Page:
Normally I just brush his words off and leave the room but I finally had enough the other day. I got up on my high horse and told him, more like yelled at him, that I was selling my sewing machine because I haven't used it in a couple weeks. I told him I was also selling his beloved 2012 Ford F-350 truck because he only uses it once a week and when we go out to the lake.

He then tried to tell me he was also upset that he couldn't find people to go out on the boat with him. I didn't back down because he is constantly saying that he's not a people person. I feel a little bad for what I then said to him (which was "When you bought the boat who did you think was going to go out on it with us? The friends you don't have or the people you don't know?") but I just couldn't take it anymore.

Can I just say he hasn't mentioned selling the boat, or going to the lake, as much as he normally does since that day. I think my wake up call was just what he needed ... until next month.

Monday, July 8, 2013

Things I Learned From Buying My First Home

I saw THIS POST on a blog that I follow and I knew I had to chime in. Be warned this is a wordy post with no pictures. I can't explain these with photos.

I'd always heard that house hunting, and buying a house, were difficult and the process is something you never want to go through twice but I didn't realize how right everyone was. Last year (7/12) my husband and I bought our first house. We had some of the greatest, and worst, experiences of our entire life. I thought I'd share what I learned through the process in the hopes that I can help at least one person in their quest to find their first, or second, or 15th, home.

1. Do your research.
This is something we wish we would have done a little better (in regards to our mortgage broker) before purchasing our house. We didn't research our agent but he came highly recommended from everyone in the county. We didn't research where we wanted to live because I've lived in the area for 30+ years,  and we've rented in almost every town possible in the county. We didn't research our inspector but his ratings are through the roof, and he came top recommended from our agent. (He also sends us monthly updates on when it's time to do certain maintenance on our home.) We knew which areas we did and didn't want to live. (Funny story, we ended up buying in the one town we didn't want to live.) We didn't research our mortgage broker either and we regret that more than anything else. Which brings me to #2.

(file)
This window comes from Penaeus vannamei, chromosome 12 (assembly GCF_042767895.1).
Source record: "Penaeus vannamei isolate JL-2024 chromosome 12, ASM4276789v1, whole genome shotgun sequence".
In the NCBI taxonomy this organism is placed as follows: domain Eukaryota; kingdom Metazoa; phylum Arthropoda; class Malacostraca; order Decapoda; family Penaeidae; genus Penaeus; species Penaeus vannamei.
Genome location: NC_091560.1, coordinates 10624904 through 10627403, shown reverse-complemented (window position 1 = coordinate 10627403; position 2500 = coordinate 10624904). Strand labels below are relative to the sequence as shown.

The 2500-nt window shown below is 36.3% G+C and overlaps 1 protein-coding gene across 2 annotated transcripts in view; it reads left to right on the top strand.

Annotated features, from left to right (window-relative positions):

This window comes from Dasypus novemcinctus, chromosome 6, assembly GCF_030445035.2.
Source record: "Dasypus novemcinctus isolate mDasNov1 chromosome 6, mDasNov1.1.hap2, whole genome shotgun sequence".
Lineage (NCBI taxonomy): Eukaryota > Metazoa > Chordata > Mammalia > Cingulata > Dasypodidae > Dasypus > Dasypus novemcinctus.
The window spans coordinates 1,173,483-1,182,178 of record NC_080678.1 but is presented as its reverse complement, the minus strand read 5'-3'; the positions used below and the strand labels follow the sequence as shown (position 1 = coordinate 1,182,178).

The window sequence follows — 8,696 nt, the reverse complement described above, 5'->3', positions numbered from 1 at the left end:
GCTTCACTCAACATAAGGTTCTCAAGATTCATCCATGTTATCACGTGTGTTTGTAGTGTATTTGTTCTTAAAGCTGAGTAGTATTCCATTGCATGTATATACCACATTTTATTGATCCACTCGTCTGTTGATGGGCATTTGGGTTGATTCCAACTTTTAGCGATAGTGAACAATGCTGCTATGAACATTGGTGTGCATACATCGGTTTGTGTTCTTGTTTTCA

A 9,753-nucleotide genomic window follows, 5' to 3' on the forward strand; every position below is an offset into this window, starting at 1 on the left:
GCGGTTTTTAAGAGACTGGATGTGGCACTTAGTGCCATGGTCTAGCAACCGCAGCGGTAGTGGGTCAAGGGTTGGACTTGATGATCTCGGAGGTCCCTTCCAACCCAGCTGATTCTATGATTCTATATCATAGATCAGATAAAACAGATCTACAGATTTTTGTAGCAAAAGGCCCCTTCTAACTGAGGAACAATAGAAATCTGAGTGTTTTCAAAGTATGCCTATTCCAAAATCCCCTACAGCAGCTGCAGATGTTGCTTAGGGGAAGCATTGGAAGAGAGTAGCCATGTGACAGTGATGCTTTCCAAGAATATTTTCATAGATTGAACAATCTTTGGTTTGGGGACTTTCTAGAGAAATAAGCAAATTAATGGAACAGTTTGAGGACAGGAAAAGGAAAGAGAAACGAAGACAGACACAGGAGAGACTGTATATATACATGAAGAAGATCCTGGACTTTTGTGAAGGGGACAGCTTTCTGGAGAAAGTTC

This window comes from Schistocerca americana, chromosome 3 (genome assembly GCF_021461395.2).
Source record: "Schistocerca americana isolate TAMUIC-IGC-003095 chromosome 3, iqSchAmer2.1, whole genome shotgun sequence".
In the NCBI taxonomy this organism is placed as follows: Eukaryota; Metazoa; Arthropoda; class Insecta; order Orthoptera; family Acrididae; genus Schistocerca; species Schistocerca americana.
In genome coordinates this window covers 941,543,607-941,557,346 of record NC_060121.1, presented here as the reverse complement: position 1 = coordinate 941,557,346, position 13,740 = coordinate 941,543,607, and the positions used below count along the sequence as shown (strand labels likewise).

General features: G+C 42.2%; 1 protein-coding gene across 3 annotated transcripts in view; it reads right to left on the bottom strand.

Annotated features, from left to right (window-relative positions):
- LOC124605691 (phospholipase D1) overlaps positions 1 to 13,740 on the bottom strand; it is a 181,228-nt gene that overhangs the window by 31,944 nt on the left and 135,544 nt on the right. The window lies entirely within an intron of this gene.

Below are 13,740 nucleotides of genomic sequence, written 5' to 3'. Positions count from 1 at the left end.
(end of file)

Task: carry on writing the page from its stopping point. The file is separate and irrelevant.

2. Find the right people before you do anything else.
It was easy as pie to keep in contact with our agent. We knew the minute we met him that he was the agent for us.  He sent us an email almost everyday with listings he thought we'd like. He always answered his phone and always had the answer we needed. Our broker, on the other hand, was exactly the opposite. There was an entire week in the middle of our buying process that I couldn't get a hold of him. Every time we called he was in a meeting. We could call him 5 times a day to ask a question and each time he was in a meeting. We didn't know until it was too late that he'd switched companies in the middle of working with us. This was huge for us because we'd heard nothing but good things about the company. We weren't sure we'd even got the house until a couple days before closing. It took over a week, and numerous phone calls from us and our agent, to get an appraisal done on the house. He claims that the appraisal dept. thought we were just looking and we weren't serious. WE'D ALREADY MADE AN OFFER! By the time we realized how horrible our broker was it was too late to get a new one. Needless to say our agent will never work with that broker again and I always tell people that the company he's with has made him useless. (Yes, we are that upset with the job he did.)

3. Be as specific as you can and know what you DON'T want.
Our agent was amazing. We told him that the easiest way for us to see houses was on our terms. He did exactly as we asked. He punched our wish list into an automated system that sent him listings everyday. He then sent us the listings by email so that we could look at them, decline them, or pursue a further look with him. When I say be specific, though, I mean in what you want. Know how much square footage you want, how much land you want, the city you want to live in. What a lot of people forget is to tell their agent what they don't want. We didn't want to be in an HOA, we wouldn't accept less than 1/2 acre, and there was no way we were living with a septic tank. I think it's far more important to know what you don't want than what you do. Everything can be modified but if a home is full of "that has to be replaced because I didn't want that" you're not going to like it.